Los Angeles Child Endangerment Lawyer CPC Section 273a
The term “child endangerment” includes a wide spectrum of criminal offenses. West Covina criminal lawyer Daniel Cota can explain the covered types of conduct. The expansive statute covers several types of prohibited activity. In each situation, the victim must be a child under 18 years of age. The “victim,” however, need not necessarily suffer any actual injury: it is enough that the child be placed in a situation in which such injury might occur.
CPC Section 273a
The heart of the law is set forth in California Penal Code Section 273a, which prohibits acts that place a child in a dangerous situation or allow a child to be placed in such a situation without taking reasonable steps to protect the child.
A violation of the statute occurs when a person: (1) inflicts, or allows another person to inflict, unjustifiable pain or mental suffering; (2) permits the child to suffer injury in body or health; or (3) permits the child to be in a situation in which the child’s physical well-being or health may be endangered. It bears emphasis that a violation can occur even when the charged party had no intent to inflict physical or mental injury, and even when the potential injury never actually occurred.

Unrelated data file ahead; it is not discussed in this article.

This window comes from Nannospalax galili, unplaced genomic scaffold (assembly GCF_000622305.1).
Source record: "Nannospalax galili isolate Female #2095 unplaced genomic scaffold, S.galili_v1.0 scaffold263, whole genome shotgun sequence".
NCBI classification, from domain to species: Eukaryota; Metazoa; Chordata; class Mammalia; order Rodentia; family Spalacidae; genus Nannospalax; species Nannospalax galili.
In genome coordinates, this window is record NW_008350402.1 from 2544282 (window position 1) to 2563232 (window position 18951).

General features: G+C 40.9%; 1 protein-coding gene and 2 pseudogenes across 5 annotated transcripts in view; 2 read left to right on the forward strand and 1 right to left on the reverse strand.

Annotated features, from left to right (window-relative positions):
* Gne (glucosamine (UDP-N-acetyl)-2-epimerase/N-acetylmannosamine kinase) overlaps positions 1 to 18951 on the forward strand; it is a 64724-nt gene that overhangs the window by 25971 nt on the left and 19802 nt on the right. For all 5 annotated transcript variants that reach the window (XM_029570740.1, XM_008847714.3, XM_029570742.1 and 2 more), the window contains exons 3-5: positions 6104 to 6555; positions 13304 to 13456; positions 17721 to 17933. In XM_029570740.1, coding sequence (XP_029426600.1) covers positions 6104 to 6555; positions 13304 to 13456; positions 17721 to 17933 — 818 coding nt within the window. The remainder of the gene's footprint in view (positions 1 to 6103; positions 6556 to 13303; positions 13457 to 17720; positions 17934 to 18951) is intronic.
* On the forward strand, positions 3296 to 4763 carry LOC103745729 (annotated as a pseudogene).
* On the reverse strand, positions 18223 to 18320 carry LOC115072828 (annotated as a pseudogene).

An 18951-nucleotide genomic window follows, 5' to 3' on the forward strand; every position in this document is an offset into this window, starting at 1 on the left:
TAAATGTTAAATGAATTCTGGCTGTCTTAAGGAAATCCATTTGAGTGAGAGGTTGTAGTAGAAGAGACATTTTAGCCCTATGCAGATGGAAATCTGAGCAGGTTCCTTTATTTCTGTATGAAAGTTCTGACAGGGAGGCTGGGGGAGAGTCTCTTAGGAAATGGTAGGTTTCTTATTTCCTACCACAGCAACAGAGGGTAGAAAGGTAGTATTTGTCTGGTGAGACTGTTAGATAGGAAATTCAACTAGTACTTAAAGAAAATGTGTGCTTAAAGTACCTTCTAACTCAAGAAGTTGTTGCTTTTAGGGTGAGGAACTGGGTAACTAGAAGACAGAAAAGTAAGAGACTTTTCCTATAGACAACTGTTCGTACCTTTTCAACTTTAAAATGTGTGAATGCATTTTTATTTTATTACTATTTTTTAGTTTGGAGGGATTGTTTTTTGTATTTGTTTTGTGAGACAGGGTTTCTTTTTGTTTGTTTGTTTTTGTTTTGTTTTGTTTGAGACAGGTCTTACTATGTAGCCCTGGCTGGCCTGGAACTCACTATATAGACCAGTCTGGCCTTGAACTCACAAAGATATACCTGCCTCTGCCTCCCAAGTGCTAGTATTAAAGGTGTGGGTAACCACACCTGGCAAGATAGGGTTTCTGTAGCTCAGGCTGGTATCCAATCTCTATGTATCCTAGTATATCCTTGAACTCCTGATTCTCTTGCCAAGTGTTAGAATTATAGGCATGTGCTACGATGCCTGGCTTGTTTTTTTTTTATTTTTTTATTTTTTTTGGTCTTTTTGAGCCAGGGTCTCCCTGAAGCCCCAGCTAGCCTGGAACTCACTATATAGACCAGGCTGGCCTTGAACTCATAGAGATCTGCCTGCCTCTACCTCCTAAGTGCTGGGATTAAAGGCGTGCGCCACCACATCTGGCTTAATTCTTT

It is no defense that the child may have played a role in the potentially injurious conduct, so long as the charged party initiated the events leading to endangerment.
May Be a Felony or Misdemeanor
Violations of the statute may be prosecuted as either felonies or misdemeanors, depending upon the facts. This, in itself, is sufficient reason to engage an attorney immediately if a charge of child endangerment is made. How the charge is framed (and how the defendant responds to the charge) may have a heavy impact on the outcome of the matter. Early discussions between the prosecutor and the attorney for the defendant may posture the charge in a way that will heavily impact the outcome of the matter.
Ordinary Carelessness Is Not Child Endangerment
Because no actual injuries need to occur to sustain a charge of child endangerment, the defendant’s conduct is generally evaluated under a criminal negligence standard. Ordinary carelessness is not enough to sustain a criminal charge. There must be evidence that the defendant’s conduct went beyond the bounds of normal regard for the health and safety of others. If a parent or other adult left a child alone with a loaded pistol, the court may consider the conduct so far outside the scope of reasonable behavior that criminal negligence is established. Permitting an 8-year-old child to drive a car (with or without an accompanying adult) may meet the standard. Leaving a child with a known substance abuser may also come within the bounds of the child endangerment prohibition.
But what about locking a child in a closet for ten minutes? Or spanking or slapping a child? Subject to the specific circumstances, most episodes of such conduct will not rise to the level of child endangerment. Because each case is fact-specific, early consultation with a skilled West Covina criminal attorney such as Daniel Cota may be the key to successfully defending against a child endangerment claim. For a free initial consultation with dedicated West Covina criminal lawyer Daniel Cota, please call (800) 351-6860.